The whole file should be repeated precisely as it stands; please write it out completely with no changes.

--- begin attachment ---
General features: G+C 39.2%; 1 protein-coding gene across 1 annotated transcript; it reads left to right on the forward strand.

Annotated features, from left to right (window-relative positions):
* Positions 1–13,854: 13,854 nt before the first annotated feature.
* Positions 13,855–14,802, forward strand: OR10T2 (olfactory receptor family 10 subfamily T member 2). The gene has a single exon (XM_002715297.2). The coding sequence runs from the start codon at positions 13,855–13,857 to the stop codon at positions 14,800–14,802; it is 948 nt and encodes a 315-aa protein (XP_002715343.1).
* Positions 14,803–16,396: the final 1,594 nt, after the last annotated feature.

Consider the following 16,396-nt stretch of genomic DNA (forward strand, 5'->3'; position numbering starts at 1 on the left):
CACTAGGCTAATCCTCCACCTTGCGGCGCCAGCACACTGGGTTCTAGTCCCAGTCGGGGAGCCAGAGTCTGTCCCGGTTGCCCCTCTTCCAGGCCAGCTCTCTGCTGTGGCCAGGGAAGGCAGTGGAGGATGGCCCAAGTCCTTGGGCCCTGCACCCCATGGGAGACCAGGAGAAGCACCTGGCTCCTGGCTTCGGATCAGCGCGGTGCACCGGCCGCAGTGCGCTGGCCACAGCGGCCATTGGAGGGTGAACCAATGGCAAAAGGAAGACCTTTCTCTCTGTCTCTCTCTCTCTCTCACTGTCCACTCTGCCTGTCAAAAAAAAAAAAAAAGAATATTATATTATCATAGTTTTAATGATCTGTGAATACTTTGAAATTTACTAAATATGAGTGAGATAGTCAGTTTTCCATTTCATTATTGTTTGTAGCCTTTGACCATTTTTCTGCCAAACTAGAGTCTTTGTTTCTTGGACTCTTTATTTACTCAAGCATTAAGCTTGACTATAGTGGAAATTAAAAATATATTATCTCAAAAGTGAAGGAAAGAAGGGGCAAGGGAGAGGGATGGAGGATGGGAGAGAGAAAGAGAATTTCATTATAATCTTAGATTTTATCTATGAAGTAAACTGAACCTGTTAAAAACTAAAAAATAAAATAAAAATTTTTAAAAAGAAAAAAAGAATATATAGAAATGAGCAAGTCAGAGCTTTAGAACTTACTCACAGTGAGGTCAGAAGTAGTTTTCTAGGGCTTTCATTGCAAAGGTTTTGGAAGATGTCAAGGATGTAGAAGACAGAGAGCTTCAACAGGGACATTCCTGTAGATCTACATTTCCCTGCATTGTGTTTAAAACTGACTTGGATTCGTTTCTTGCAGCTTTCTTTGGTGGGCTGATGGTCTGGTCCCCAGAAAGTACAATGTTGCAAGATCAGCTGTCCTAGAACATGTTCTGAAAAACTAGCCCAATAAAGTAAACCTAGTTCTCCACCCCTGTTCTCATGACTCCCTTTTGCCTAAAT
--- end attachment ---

General features: G+C 39.2%; 1 protein-coding gene across 1 annotated transcript; it reads left to right on the forward strand.

Annotated features, from left to right (window-relative positions):
* Positions 1–13,854: 13,854 nt before the first annotated feature.
* Positions 13,855–14,802, forward strand: OR10T2 (olfactory receptor family 10 subfamily T member 2). The gene has a single exon (XM_002715297.2). The coding sequence runs from the start codon at positions 13,855–13,857 to the stop codon at positions 14,800–14,802; it is 948 nt and encodes a 315-aa protein (XP_002715343.1).
* Positions 14,803–16,396: the final 1,594 nt, after the last annotated feature.

Consider the following 16,396-nt stretch of genomic DNA (forward strand, 5'->3'; position numbering starts at 1 on the left):
CACTAGGCTAATCCTCCACCTTGCGGCGCCAGCACACTGGGTTCTAGTCCCAGTCGGGGAGCCAGAGTCTGTCCCGGTTGCCCCTCTTCCAGGCCAGCTCTCTGCTGTGGCCAGGGAAGGCAGTGGAGGATGGCCCAAGTCCTTGGGCCCTGCACCCCATGGGAGACCAGGAGAAGCACCTGGCTCCTGGCTTCGGATCAGCGCGGTGCACCGGCCGCAGTGCGCTGGCCACAGCGGCCATTGGAGGGTGAACCAATGGCAAAAGGAAGACCTTTCTCTCTGTCTCTCTCTCTCTCTCACTGTCCACTCTGCCTGTCAAAAAAAAAAAAAAAGAATATTATATTATCATAGTTTTAATGATCTGTGAATACTTTGAAATTTACTAAATATGAGTGAGATAGTCAGTTTTCCATTTCATTATTGTTTGTAGCCTTTGACCATTTTTCTGCCAAACTAGAGTCTTTGTTTCTTGGACTCTTTATTTACTCAAGCATTAAGCTTGACTATAGTGGAAATTAAAAATATATTATCTCAAAAGTGAAGGAAAGAAGGGGCAAGGGAGAGGGATGGAGGATGGGAGAGAGAAAGAGAATTTCATTATAATCTTAGATTTTATCTATGAAGTAAACTGAACCTGTTAAAAACTAAAAAATAAAATAAAAATTTTTAAAAAGAAAAAAAGAATATATAGAAATGAGCAAGTCAGAGCTTTAGAACTTACTCACAGTGAGGTCAGAAGTAGTTTTCTAGGGCTTTCATTGCAAAGGTTTTGGAAGATGTCAAGGATGTAGAAGACAGAGAGCTTCAACAGGGACATTCCTGTAGATCTACATTTCCCTGCATTGTGTTTAAAACTGACTTGGATTCGTTTCTTGCAGCTTTCTTTGGTGGGCTGATGGTCTGGTCCCCAGAAAGTACAATGTTGCAAGATCAGCTGTCCTAGAACATGTTCTGAAAAACTAGCCCAATAAAGTAAACCTAGTTCTCCACCCCTGTTCTCATGACTCCCTTTTGCCTAAAT